Dr. Sarrel shares why women benefit from talking to their doctors about sexual problems.
Well, the starting point is to recognize that women have been hesitant to initiate a dialogue, to come into a doctor’s office, let’s say it’s their family practitioner or maybe it’s a gynecologist, and say, “The reason I am here today, Doctor, is because I am experiencing a loss of sexual desire.” That’s very rare for a woman to do that.
Usually she will bring up the subject with a doctor who knows her. It’s hard if you are a new person in town, and you are going to someone for the first time, you have no idea if they are going to look at you like you are a nut or if they are going to dismiss you or say something that’s derogative, but most of the time you have a working relationship with your physician and the people in her office or in his office.
So it’s someone who knows you over time and who is going to be open to you as a person. So that’s an important starting point. Another important starting point is the doctors themselves have been inundated with education only in recent years about the importance of sexuality and sex life in our population–in American population.
Most physicians are aware that patients are presenting who have problems related to sex. The statistics are at any given moment in time, any adult between the age of 18 and 49, 43 percent of the women have a sex problem at any given time . That’s our national data.
Doctors aren’t stupid; nurses read this. This is the National Institutes of Health basic study of sex in America. So they are aware, but they are hesitant to bring up the topic because they don’t want to embarrass you; they don’t want to put you on the spot.
What I teach doctors and nurses to do is have a little questionnaire as a way of initiating an appointment, and on that questionnaire because the sex problems are almost universal–over 80 percent of all adults are going to have a problem at some time in their adult life, and as I said, over 40 percent at any given moment. So simply ask in your list of questions.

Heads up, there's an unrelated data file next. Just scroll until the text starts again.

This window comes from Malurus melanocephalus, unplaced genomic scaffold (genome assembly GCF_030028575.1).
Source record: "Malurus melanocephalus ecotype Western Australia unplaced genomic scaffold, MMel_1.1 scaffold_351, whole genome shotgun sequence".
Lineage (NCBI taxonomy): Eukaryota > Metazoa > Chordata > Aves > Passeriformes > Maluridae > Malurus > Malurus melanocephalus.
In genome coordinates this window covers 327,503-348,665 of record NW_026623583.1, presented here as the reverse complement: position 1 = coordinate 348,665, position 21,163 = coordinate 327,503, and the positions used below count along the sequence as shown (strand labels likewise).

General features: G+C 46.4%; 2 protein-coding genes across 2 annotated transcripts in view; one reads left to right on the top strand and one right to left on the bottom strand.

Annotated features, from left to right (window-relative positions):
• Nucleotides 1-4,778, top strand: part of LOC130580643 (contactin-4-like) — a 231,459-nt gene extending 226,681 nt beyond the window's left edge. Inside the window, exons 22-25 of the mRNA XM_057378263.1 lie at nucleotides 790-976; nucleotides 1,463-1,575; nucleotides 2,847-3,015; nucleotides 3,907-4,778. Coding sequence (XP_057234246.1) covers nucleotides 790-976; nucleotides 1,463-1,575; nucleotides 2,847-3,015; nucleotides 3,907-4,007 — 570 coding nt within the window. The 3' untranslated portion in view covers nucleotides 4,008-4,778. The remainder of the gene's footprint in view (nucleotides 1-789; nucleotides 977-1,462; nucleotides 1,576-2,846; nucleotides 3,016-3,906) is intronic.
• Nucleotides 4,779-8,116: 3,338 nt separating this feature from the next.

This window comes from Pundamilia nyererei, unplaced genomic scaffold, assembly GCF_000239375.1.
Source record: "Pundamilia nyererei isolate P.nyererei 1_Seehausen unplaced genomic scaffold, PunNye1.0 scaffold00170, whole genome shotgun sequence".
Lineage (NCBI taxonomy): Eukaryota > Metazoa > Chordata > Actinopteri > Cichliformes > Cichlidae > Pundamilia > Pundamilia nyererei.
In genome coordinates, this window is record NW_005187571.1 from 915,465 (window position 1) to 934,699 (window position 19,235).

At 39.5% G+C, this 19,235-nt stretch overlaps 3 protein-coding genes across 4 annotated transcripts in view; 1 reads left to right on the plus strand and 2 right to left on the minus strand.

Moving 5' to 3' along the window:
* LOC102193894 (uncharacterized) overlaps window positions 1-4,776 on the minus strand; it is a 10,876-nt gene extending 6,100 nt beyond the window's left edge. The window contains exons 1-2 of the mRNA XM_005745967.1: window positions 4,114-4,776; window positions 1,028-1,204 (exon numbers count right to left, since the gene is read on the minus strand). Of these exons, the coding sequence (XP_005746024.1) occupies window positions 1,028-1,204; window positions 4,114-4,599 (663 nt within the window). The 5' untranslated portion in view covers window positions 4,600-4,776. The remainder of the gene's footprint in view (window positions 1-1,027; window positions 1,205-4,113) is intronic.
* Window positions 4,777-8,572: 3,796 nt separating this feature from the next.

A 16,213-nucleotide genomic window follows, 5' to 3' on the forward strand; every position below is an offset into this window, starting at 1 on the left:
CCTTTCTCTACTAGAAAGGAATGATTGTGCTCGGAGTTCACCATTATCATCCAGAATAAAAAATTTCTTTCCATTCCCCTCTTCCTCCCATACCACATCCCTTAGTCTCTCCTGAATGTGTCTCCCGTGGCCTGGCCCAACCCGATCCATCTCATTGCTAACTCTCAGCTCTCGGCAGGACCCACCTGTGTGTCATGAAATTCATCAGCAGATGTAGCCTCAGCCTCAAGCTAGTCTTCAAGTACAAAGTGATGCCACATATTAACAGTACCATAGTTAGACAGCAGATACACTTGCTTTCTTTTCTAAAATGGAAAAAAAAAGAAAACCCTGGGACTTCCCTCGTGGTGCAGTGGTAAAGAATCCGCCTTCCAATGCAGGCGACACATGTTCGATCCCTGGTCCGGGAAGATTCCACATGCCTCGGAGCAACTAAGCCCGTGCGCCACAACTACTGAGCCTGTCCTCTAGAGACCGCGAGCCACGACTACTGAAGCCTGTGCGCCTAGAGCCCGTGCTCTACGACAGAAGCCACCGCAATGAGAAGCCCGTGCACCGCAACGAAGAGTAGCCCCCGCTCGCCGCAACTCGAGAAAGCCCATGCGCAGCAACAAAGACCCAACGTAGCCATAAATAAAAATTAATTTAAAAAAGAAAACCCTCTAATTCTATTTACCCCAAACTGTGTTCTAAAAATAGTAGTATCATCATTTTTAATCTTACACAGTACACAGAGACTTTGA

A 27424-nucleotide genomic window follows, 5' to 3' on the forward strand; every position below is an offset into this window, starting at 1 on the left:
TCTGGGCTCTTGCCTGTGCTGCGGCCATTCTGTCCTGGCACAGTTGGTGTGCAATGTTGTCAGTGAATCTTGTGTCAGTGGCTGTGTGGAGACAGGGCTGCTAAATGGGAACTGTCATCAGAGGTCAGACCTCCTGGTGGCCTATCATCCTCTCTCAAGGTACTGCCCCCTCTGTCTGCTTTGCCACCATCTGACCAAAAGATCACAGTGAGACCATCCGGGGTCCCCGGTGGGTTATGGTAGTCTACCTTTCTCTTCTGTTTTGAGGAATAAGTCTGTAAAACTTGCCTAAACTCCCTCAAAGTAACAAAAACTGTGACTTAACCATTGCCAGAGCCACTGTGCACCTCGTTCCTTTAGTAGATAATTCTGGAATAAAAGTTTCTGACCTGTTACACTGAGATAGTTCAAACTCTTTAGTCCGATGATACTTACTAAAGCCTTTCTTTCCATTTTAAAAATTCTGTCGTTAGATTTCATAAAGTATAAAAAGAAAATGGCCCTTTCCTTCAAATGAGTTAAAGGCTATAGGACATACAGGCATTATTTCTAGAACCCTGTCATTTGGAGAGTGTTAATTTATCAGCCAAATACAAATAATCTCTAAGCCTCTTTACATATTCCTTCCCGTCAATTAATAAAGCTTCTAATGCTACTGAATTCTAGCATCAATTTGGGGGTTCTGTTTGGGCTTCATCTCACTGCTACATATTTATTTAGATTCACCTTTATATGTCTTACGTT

You know, if you are asking about hot flushes and sleep disturbance and headaches and chest pain and shortness of breath and memory problems and problems with depression or anxiety, have a little question that says, “Have you seen any change in sexual desire?” More and more doctors are doing that. That will open the door for you.
I told other doctors, one way you can help patients to feel at ease asking about sex is put a book about sex on your desk or put it somewhere in your consultation room that’s obvious because it’s sending a message. This has been particularly worthwhile to do with psychiatrists because you know that people in psychiatry don’t routinely ask about sex.
I am a professor of psychiatry. I can talk about that, and I know what’s involved in teaching young psychiatrists, what do you do to open the door so the patient who is distressed about her sex life or his sex life, will say something? But little, simple things can be done so that a dialogue can be initiated. Most doctors say the reason they don’t ask about sex is they don’t want to impose on the patient. Most patients say, “I don’t ask about sex because I don’t want to impose on the doctor.” Great disconnect.
It doesn’t take long. It takes a lot less time to say to a doctor or to the nurse, “I have a problem with a loss of sexual desire, and this is what I have noticed. It is significant, and it is a distress to me.” We know the average takes about 90 seconds. People are worried, “If I start this dialogue I won’t have enough time.”
The doctors think, I won’t have enough time to deal with the issues, and I say them no, that’s not true. If you just sit back and let your patient tell you the story and don’t interrupt her, it will take her less than 90 seconds to say what’s going on that’s significant.
Unfortunately, in studies of doctor-patient interrelations or interactions, what we know is the average healthcare provider interrupts the patient at about 18 seconds. So we have to recognize the patient herself is going to have to overcome that and say, “Wait, let me finish what I have to say.”
About Dr. Sarrel, M.D.:
Philip M. Sarrel, M.D., completed his medical education at New York University School of Medicine, his internship at the Mount Sinai Hospital, and his residency at Yale New Haven Hospital. In addition to his many years on the faculty of the Departments of Obstetrics and Gynecology and Psychiatry at Yale University School of Medicine, Dr. Sarrel has also been a Faculty Scholar in the department of psychiatry at Oxford University, Visiting Senior Lecturer at King’s College Hospital Medical School at the University of London, Visiting Professor in Cardiac Medicine at the National Heart and Lung Institute in London, and Visiting Professor in the Department of Medicine at Columbia University College of Physicians and Surgeons in New York. He is currently Emeritus Professor of obstetrics, gynecology, and psychiatry at Yale University.